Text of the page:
Should Premier League champions Leicester City be worried about relegation this season?


It was never going to be an easy title defence for Leicester City after last season’s dream run. The Foxes defied all odds to go from sureshot relegation candidates at the start of the 2015/16 campaign to lifting the trophy in May. In all honesty, it was nothing short of a fairy tale. This season, Claudio Ranieri’s men have realised that fairy tales don’t happen twice.

With midfield powerhouse N’Golo Kante heading over to Chelsea, and Jamie Vardy and Riyad Mahrez not being in the form they were in last season, Leicester have found it very tough. With 7 games played, they have 8 points and are placed 12th in the table. Of course, their fixtures haven’t been the easiest, with Arsenal, Liverpool and Manchester United all facing them early on. But the 4-1 thrashings against both the Reds and the Red Devils prove that things are very different to what they were last season. Also, the opening day shock defeat away at Hull City proved that the onus is very much on them this time around to force the issue against the smaller clubs.

Keeping their feet on the ground

Before the season started, Ranieri made it clear that Leicester’s objective was once again to escape relegation.

The fundamental concept is to start from scratch,” he said in an interview to La Gazzetta dello Sport back in July. Continuing on, Ranieri specified:

We’ve won the title and it was beautiful and fantastic, it was maybe an unrepeatable achievement, but now we turn the page. If at the start of last season the bookmakers had us down as 5000-1 shots, then this time we start at 6000-1. Our objective to start the season with is to reach 40 points and stay up. Then, once we’ve reached that objective, we can raise the bar: finish in the top 10, [qualify for] the Europa League, a place in the Champions League. And maybe we can win one of the five trophies will be challenging for: Community Shield, Premier League, FA Cup, League Cup and Champions League. That is our running order, step by step.”

Leicester were 5000/1 to winning the last season. This season, despite what their manager opined, they were 80/1 at the start of the campaign. They were also 14/1 to go down into the Championship.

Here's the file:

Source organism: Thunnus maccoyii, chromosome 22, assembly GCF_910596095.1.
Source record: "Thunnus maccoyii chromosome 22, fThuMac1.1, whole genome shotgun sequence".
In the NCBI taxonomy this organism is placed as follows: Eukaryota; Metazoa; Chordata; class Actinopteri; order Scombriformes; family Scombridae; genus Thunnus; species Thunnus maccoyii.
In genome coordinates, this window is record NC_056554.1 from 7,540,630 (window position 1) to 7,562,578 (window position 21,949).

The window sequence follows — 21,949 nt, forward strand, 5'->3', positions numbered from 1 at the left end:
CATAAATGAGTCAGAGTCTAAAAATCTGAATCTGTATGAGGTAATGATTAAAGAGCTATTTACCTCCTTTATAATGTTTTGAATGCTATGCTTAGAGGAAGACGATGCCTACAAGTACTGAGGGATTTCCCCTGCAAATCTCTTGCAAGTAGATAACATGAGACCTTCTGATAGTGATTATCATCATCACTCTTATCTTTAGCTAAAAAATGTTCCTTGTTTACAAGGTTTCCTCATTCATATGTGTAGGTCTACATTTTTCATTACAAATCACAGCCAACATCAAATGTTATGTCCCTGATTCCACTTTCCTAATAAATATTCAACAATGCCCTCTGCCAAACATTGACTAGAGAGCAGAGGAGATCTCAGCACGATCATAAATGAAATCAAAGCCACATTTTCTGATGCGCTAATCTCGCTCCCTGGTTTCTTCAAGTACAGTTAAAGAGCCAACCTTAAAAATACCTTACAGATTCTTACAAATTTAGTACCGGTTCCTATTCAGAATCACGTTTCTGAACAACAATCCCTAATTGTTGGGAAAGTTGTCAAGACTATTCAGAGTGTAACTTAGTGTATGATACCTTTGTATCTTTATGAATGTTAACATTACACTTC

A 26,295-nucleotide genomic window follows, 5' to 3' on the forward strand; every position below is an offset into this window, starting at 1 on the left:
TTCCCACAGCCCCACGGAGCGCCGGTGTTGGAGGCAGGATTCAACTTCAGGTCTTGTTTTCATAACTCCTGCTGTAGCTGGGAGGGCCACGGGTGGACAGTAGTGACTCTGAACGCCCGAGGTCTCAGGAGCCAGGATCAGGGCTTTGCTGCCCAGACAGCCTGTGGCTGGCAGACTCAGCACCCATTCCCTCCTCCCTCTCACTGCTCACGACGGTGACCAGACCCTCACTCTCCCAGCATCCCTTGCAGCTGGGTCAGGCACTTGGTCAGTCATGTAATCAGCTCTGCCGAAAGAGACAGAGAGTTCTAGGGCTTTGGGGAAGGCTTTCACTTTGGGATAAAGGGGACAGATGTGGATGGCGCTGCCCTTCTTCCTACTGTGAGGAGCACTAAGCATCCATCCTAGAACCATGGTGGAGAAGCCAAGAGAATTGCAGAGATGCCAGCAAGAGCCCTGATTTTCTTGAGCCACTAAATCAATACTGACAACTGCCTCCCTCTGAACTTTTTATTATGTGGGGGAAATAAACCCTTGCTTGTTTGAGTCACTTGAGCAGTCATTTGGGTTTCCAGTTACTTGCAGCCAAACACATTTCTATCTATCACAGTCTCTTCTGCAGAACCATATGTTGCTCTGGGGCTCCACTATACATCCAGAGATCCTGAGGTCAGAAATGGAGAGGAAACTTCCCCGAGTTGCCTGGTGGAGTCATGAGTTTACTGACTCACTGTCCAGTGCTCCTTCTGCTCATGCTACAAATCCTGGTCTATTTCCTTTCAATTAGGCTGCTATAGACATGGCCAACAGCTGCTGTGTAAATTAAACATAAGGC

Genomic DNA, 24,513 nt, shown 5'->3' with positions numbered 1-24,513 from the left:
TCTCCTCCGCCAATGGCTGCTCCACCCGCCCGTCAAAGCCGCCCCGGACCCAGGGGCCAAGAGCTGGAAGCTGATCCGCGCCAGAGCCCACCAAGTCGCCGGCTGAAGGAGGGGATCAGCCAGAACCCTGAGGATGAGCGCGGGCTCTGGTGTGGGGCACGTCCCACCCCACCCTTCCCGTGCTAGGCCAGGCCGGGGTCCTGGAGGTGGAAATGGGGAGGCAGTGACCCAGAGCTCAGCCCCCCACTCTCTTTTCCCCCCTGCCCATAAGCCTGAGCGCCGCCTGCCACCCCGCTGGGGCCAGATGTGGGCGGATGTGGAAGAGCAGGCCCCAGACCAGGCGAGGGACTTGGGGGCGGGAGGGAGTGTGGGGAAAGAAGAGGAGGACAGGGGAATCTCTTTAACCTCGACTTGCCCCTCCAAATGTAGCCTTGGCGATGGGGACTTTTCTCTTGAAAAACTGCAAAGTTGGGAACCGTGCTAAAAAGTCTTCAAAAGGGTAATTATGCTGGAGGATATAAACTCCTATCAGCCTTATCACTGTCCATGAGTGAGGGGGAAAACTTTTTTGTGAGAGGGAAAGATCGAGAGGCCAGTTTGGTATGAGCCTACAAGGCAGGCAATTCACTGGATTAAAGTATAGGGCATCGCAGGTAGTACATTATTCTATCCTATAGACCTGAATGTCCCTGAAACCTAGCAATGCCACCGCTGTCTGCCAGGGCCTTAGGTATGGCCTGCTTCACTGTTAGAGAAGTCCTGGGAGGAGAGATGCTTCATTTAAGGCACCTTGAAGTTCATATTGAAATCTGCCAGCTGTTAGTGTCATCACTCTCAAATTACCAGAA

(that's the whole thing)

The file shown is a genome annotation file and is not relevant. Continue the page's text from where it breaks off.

European distractions

By doing the impossible last season, Leicester also qualified for the UEFA Champions League for the very first time. They’ve done admirably well so far, beating both Club Brugge and FC Porto in their opening two games and finding themselves on the cusp of the knockout rounds. There is no doubt though, that these games do provide a distraction to their job back at home. The games will start coming thick after the international break this week, and things don’t get any easier for the champions as they travel to Stamford Bridge to take on Chelsea.

After that, they face Crystal Palace, West Bromwich Albion, Watford and Middlesbrough in 4 of their next 5 games, with 3 of them at home. It is imperative that Leicester try and get maximum points here. Teams are approaching games against them very differently, and they must deal with the pressure of expectation that comes with being defending champions. However, picking up points at regular intervals is a must if they don’t want to get sucked into a battle to avoid the bottom 3. Realistically, finishing in the top 7 and qualifying for the Europa League next season is a target Ranieri should be looking at achieving.

The verdict

There is no need for the alarm bells to start ringing just yet, as there haven’t been too many cracks appearing that suggest a calamity. While successfully defending their crown is out of the question, having a steady and solid season with a top-half finish is still very much on the agenda for Leicester. If they are able to qualify for the knockout rounds of the Champions League as well, it will be an incredible achievement.

But they must be careful not to succumb to too many defeats in the Premier League early on. They were absolutely dire against Man United in the first half and were given a real footballing lesson by Jose Mourinho’s men. Other sides are likely to be less clinical, but that doesn’t mean that Leicester can afford them the opportunity to get the better of them. This side was build on graft, hard work, organisation and character last season and Ranieri must make sure that these qualities stick with the players in times of hardship.


Italy vs Spain: 3 key battles that could shape the World Cup qualifier
Arsenal set to reward Alex Iwobi with improved new contract